On Basel's historic Münsterplatz a group of tall straw figures perform gestures like pointing, spreading out their arms as if to call for a stop, striding, crawling on all fours, and stretching, among others. Reminiscent of traditional ceremonies, folkloric customs, masks, and even scarecrows, they seem familiar and yet strange. Made entirely of natural, raw materials, the sculptures were built by hand as an ephemeral, site-specific, and temporary installation.
As a material, straw sparks myriad associations. Considered within the arc of Müller’s practice more broadly, which looks at the relationships between economy and craft, straw possesses a dual status as a practical commodity and nonfunctional decoration. Its uses as bedding, building materials, and animal forage are practically engrained our historical DNA, while also making it one of the earliest commodities. Not merely a by-product, straw remains highly in demand as part of agricultural economies and is still widely used today.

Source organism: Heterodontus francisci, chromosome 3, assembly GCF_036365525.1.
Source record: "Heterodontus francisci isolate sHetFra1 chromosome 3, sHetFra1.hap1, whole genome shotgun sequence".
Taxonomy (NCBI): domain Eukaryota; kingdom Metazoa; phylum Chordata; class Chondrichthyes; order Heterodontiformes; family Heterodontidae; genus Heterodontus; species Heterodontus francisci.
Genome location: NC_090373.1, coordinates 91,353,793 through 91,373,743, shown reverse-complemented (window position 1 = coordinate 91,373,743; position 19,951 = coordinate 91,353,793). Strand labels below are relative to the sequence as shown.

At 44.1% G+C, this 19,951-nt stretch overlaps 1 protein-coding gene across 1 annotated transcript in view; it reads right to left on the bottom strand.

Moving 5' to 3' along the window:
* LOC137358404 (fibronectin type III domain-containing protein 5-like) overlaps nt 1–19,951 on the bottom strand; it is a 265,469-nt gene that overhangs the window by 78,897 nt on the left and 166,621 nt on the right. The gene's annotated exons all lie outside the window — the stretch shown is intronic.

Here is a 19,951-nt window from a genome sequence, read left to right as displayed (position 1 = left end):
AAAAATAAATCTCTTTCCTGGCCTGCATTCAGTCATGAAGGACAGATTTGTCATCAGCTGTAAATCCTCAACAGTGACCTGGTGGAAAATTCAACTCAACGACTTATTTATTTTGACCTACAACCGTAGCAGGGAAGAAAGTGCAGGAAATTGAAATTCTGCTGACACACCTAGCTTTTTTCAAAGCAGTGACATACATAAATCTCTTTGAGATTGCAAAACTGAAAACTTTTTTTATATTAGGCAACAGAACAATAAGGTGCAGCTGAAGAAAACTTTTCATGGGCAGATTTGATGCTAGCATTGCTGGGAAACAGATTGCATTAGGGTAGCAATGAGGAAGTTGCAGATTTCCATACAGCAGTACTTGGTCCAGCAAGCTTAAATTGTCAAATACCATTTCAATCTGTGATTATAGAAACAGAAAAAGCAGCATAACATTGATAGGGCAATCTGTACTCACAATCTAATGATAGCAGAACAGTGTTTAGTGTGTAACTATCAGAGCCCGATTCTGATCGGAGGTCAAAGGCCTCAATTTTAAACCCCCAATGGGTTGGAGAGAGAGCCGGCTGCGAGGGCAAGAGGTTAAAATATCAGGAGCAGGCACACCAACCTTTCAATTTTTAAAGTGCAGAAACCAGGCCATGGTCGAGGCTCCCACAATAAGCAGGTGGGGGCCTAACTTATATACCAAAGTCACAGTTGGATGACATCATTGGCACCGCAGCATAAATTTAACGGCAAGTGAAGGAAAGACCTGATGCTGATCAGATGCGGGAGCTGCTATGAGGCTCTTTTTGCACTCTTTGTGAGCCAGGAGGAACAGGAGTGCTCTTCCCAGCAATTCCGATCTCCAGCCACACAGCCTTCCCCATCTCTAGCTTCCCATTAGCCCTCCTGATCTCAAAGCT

Recreating the human form in such an unceremonious and time-worn material emphasizes the feelings of empathy that people tend to have towards abstract, inanimate figures—a sort of reaffirmation of the condition humaine as both an abstract and existential term.
Müller’s sculptures spark curiosity and elicit interaction, not only through their familiar postures but also through their bodily empathy, and above all, their sculptural quality. These figures long to interact and play with the public in silent communication and complicity. They have an absorptive capacity: they soak up the space around them and, like the metaphorical straw man, divert your attention.